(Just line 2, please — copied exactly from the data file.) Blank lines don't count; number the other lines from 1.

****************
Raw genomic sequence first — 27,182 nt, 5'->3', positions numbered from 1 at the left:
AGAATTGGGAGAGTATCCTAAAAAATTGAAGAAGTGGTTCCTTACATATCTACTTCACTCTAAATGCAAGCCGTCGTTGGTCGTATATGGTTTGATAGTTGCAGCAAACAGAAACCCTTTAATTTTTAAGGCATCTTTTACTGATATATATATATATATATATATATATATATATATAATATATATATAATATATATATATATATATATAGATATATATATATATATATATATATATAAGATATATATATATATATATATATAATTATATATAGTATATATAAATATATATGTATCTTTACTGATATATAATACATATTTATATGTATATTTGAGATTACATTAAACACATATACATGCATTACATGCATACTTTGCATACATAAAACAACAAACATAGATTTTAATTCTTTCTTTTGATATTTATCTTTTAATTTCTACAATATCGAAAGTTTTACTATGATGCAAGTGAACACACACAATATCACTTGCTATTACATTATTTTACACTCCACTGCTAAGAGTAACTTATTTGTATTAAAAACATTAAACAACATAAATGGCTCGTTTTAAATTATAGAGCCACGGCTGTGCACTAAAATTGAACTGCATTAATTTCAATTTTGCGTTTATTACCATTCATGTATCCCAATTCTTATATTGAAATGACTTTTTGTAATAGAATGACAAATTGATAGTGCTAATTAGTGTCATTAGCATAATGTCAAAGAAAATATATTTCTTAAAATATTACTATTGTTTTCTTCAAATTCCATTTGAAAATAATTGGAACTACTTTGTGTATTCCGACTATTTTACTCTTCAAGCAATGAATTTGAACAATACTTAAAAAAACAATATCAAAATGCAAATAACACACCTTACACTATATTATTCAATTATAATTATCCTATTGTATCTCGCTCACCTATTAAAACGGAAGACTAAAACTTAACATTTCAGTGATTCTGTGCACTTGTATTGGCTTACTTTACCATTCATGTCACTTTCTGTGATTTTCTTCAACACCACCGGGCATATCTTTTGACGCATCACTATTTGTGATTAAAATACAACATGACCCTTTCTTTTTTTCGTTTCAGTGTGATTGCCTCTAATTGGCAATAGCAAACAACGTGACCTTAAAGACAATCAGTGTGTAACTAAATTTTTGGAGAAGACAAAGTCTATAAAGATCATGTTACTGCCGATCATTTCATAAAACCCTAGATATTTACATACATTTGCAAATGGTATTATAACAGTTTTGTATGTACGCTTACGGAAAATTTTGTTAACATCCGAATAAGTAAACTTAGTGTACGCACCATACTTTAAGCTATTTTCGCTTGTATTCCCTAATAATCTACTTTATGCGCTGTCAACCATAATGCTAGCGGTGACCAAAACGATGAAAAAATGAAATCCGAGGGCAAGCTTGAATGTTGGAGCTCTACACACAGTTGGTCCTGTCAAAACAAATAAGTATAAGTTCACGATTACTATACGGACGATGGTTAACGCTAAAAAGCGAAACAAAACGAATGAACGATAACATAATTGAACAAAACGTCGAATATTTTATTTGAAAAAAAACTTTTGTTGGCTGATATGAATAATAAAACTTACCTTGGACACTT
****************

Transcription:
AGAATTGGGAGAGTATCCTAAAAAATTGAAGAAGTGGTTCCTTACATATCTACTTCACTCTAAATGCAAGCCGTCGTTGGTCGTATATGGTTTGATAGTTGCAGCAAACAGAAACCCTTTAATTTTTAAGGCATCTTTTACTGATATATATATATATATATATATATATATATATATAATATATATATAATATATATATATATATATATAGATATATATATATATATATATATATATAAGATATATATATATATATATATATAATTATATATAGTATATATAAATATATATGTATCTTTACTGATATATAATACATATTTATATGTATATTTGAGATTACATTAAACACATATACATGCATTACATGCATACTTTGCATACATAAAACAACAAACATAGATTTTAATTCTTTCTTTTGATATTTATCTTTTAATTTCTACAATATCGAAAGTTTTACTATGATGCAAGTGAACACACACAATATCACTTGCTATTACATTATTTTACACTCCACTGCTAAGAGTAACTTATTTGTATTAAAAACATTAAACAACATAAATGGCTCGTTTTAAATTATAGAGCCACGGCTGTGCACTAAAATTGAACTGCATTAATTTCAATTTTGCGTTTATTACCATTCATGTATCCCAATTCTTATATTGAAATGACTTTTTGTAATAGAATGACAAATTGATAGTGCTAATTAGTGTCATTAGCATAATGTCAAAGAAAATATATTTCTTAAAATATTACTATTGTTTTCTTCAAATTCCATTTGAAAATAATTGGAACTACTTTGTGTATTCCGACTATTTTACTCTTCAAGCAATGAATTTGAACAATACTTAAAAAAACAATATCAAAATGCAAATAACACACCTTACACTATATTATTCAATTATAATTATCCTATTGTATCTCGCTCACCTATTAAAACGGAAGACTAAAACTTAACATTTCAGTGATTCTGTGCACTTGTATTGGCTTACTTTACCATTCATGTCACTTTCTGTGATTTTCTTCAACACCACCGGGCATATCTTTTGACGCATCACTATTTGTGATTAAAATACAACATGACCCTTTCTTTTTTTCGTTTCAGTGTGATTGCCTCTAATTGGCAATAGCAAACAACGTGACCTTAAAGACAATCAGTGTGTAACTAAATTTTTGGAGAAGACAAAGTCTATAAAGATCATGTTACTGCCGATCATTTCATAAAACCCTAGATATTTACATACATTTGCAAATGGTATTATAACAGTTTTGTATGTACGCTTACGGAAAATTTTGTTAACATCCGAATAAGTAAACTTAGTGTACGCACCATACTTTAAGCTATTTTCGCTTGTATTCCCTAATAATCTACTTTATGCGCTGTCAACCATAATGCTAGCGGTGACCAAAACGATGAAAAAATGAAATCCGAGGGCAAGCTTGAATGTTGGAGCTCTACACACAGTTGGTCCTGTCAAAACAAATAAGTATAAGTTCACGATTACTATACGGACGATGGTTAACGCTAAAAAGCGAAACAAAACGAATGAACGATAACATAATTGAACAAAACGTCGAATATTTTATTTGAAAAAAAACTTTTGTTGGCTGATATGAATAATAAAACTTACCTTGGACACTT